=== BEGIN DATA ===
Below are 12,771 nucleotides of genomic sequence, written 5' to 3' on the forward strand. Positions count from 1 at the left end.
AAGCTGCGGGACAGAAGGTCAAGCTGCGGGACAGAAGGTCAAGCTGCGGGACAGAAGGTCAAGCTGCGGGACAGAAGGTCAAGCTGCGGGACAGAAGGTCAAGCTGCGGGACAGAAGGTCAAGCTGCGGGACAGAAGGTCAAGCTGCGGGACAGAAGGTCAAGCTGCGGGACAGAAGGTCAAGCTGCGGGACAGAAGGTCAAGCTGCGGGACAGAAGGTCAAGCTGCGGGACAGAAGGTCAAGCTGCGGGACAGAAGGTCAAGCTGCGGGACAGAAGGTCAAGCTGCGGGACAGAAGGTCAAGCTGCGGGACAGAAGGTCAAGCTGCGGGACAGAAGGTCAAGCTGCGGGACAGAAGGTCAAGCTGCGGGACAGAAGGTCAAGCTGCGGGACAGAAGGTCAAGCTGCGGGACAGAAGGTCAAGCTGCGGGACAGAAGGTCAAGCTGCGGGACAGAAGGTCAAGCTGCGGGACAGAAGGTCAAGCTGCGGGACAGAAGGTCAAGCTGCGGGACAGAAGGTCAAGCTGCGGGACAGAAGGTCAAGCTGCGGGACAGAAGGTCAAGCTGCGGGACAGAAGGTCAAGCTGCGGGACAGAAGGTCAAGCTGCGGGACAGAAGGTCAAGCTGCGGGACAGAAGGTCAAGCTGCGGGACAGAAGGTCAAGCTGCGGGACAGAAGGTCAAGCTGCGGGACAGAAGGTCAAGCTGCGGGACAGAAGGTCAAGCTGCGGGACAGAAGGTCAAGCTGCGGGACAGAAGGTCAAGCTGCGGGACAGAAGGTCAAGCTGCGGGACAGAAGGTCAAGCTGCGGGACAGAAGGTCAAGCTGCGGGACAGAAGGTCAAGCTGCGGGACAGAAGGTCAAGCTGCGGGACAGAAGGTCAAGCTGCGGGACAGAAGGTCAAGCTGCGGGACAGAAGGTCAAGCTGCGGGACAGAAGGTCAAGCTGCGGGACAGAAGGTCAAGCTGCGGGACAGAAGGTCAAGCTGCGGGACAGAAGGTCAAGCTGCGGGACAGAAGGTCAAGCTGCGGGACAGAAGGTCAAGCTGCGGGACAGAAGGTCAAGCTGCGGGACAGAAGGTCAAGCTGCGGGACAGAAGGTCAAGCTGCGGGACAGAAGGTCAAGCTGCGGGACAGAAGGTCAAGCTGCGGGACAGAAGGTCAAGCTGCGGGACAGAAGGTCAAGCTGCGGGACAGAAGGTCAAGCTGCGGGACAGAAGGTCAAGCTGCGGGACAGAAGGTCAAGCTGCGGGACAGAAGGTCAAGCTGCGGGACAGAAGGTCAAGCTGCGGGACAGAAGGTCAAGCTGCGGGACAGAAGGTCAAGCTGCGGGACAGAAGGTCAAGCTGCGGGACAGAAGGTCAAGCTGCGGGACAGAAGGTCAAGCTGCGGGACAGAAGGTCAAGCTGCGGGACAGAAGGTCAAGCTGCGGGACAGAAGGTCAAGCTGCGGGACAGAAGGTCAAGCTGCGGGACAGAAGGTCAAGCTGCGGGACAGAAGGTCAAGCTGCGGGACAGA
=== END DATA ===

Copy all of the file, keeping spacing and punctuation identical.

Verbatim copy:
Below are 12,771 nucleotides of genomic sequence, written 5' to 3' on the forward strand. Positions count from 1 at the left end.
AAGCTGCGGGACAGAAGGTCAAGCTGCGGGACAGAAGGTCAAGCTGCGGGACAGAAGGTCAAGCTGCGGGACAGAAGGTCAAGCTGCGGGACAGAAGGTCAAGCTGCGGGACAGAAGGTCAAGCTGCGGGACAGAAGGTCAAGCTGCGGGACAGAAGGTCAAGCTGCGGGACAGAAGGTCAAGCTGCGGGACAGAAGGTCAAGCTGCGGGACAGAAGGTCAAGCTGCGGGACAGAAGGTCAAGCTGCGGGACAGAAGGTCAAGCTGCGGGACAGAAGGTCAAGCTGCGGGACAGAAGGTCAAGCTGCGGGACAGAAGGTCAAGCTGCGGGACAGAAGGTCAAGCTGCGGGACAGAAGGTCAAGCTGCGGGACAGAAGGTCAAGCTGCGGGACAGAAGGTCAAGCTGCGGGACAGAAGGTCAAGCTGCGGGACAGAAGGTCAAGCTGCGGGACAGAAGGTCAAGCTGCGGGACAGAAGGTCAAGCTGCGGGACAGAAGGTCAAGCTGCGGGACAGAAGGTCAAGCTGCGGGACAGAAGGTCAAGCTGCGGGACAGAAGGTCAAGCTGCGGGACAGAAGGTCAAGCTGCGGGACAGAAGGTCAAGCTGCGGGACAGAAGGTCAAGCTGCGGGACAGAAGGTCAAGCTGCGGGACAGAAGGTCAAGCTGCGGGACAGAAGGTCAAGCTGCGGGACAGAAGGTCAAGCTGCGGGACAGAAGGTCAAGCTGCGGGACAGAAGGTCAAGCTGCGGGACAGAAGGTCAAGCTGCGGGACAGAAGGTCAAGCTGCGGGACAGAAGGTCAAGCTGCGGGACAGAAGGTCAAGCTGCGGGACAGAAGGTCAAGCTGCGGGACAGAAGGTCAAGCTGCGGGACAGAAGGTCAAGCTGCGGGACAGAAGGTCAAGCTGCGGGACAGAAGGTCAAGCTGCGGGACAGAAGGTCAAGCTGCGGGACAGAAGGTCAAGCTGCGGGACAGAAGGTCAAGCTGCGGGACAGAAGGTCAAGCTGCGGGACAGAAGGTCAAGCTGCGGGACAGAAGGTCAAGCTGCGGGACAGAAGGTCAAGCTGCGGGACAGAAGGTCAAGCTGCGGGACAGAAGGTCAAGCTGCGGGACAGAAGGTCAAGCTGCGGGACAGAAGGTCAAGCTGCGGGACAGAAGGTCAAGCTGCGGGACAGAAGGTCAAGCTGCGGGACAGAAGGTCAAGCTGCGGGACAGAAGGTCAAGCTGCGGGACAGAAGGTCAAGCTGCGGGACAGAAGGTCAAGCTGCGGGACAGAAGGTCAAGCTGCGGGACAGAAGGTCAAGCTGCGGGACAGAAGGTCAAGCTGCGGGACAGAAGGTCAAGCTGCGGGACAGAAGGTCAAGCTGCGGGACAGAAGGTCAAGCTGCGGGACAGAAGGTCAAGCTGCGGGACAGAAGGTCAAGCTGCGGGACAGAAGGTCAAGCTGCGGGACAGAAGGTCAAGCTGCGGGACAGAAGGTCAAGCTGCGGGACAGAAGGTCAAGCTGCGGGACAGA